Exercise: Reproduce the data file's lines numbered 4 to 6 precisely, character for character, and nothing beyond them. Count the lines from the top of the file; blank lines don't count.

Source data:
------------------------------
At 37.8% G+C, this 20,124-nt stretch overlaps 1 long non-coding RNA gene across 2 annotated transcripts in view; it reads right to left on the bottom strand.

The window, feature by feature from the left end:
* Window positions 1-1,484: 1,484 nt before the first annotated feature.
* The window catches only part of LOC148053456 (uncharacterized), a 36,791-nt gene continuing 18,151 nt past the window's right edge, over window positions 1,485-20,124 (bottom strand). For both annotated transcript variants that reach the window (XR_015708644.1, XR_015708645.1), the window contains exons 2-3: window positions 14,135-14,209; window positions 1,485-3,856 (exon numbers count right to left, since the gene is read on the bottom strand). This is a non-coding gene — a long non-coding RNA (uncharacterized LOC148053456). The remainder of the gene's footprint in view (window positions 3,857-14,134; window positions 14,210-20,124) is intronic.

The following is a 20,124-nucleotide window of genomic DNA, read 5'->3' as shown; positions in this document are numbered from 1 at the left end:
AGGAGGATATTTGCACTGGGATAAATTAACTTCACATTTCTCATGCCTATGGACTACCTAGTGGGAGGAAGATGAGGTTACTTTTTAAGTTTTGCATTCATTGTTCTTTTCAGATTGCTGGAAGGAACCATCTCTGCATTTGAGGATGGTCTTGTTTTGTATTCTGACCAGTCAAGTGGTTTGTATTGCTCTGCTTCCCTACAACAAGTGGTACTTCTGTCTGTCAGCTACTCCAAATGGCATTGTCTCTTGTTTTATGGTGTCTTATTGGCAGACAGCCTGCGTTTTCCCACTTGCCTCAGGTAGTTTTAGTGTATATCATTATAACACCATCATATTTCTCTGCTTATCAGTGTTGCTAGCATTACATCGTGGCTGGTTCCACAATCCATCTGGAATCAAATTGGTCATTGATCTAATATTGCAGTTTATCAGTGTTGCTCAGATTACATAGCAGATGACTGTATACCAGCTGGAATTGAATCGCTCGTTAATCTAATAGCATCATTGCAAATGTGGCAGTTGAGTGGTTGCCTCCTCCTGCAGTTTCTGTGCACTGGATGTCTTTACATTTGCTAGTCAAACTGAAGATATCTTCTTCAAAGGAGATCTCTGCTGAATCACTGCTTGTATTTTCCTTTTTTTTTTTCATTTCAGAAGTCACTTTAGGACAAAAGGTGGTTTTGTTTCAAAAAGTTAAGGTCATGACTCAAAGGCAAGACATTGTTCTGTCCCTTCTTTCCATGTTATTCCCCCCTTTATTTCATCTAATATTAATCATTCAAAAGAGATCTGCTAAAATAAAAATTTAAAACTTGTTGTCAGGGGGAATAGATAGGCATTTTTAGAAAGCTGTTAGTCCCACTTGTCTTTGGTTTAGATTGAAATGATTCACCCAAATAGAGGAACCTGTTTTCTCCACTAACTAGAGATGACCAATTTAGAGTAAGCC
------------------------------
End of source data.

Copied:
* The window catches only part of LOC148053456 (uncharacterized), a 36,791-nt gene continuing 18,151 nt past the window's right edge, over window positions 1,485-20,124 (bottom strand). For both annotated transcript variants that reach the window (XR_015708644.1, XR_015708645.1), the window contains exons 2-3: window positions 14,135-14,209; window positions 1,485-3,856 (exon numbers count right to left, since the gene is read on the bottom strand). This is a non-coding gene — a long non-coding RNA (uncharacterized LOC148053456). The remainder of the gene's footprint in view (window positions 3,857-14,134; window positions 14,210-20,124) is intronic.

The following is a 20,124-nucleotide window of genomic DNA, read 5'->3' as shown; positions in this document are numbered from 1 at the left end:
AGGAGGATATTTGCACTGGGATAAATTAACTTCACATTTCTCATGCCTATGGACTACCTAGTGGGAGGAAGATGAGGTTACTTTTTAAGTTTTGCATTCATTGTTCTTTTCAGATTGCTGGAAGGAACCATCTCTGCATTTGAGGATGGTCTTGTTTTGTATTCTGACCAGTCAAGTGGTTTGTATTGCTCTGCTTCCCTACAACAAGTGGTACTTCTGTCTGTCAGCTACTCCAAATGGCATTGTCTCTTGTTTTATGGTGTCTTATTGGCAGACAGCCTGCGTTTTCCCACTTGCCTCAGGTAGTTTTAGTGTATATCATTATAACACCATCATATTTCTCTGCTTATCAGTGTTGCTAGCATTACATCGTGGCTGGTTCCACAATCCATCTGGAATCAAATTGGTCATTGATCTAATATTGCAGTTTATCAGTGTTGCTCAGATTACATAGCAGATGACTGTATACCAGCTGGAATTGAATCGCTCGTTAATCTAATAGCATCATTGCAAATGTGGCAGTTGAGTGGTTGCCTCCTCCTGCAGTTTCTGTGCACTGGATGTCTTTACATTTGCTAGTCAAACTGAAGATATCTTCTTCAAAGGAGATCTCTGCTGAATCACTGCTTGTATTTTCCTTTTTTTTTTTCATTTCAGAAGTCACTTTAGGACAAAAGGTGGTTTTGTTTCAAAAAGTTAAGGTCATGACTCAAAGGCAAGACATTGTTCTGTCCCTTCTTTCCATGTTATTCCCCCCTTTATTTCATCTAATATTAATCATTCAAAAGAGATCTGCTAAAATAAAAATTTAAAACTTGTTGTCAGGGGGAATAGATAGGCATTTTTAGAAAGCTGTTAGTCCCACTTGTCTTTGGTTTAGATTGAAATGATTCACCCAAATAGAGGAACCTGTTTTCTCCACTAACTAGAGATGACCAATTTAGAGTAAGCC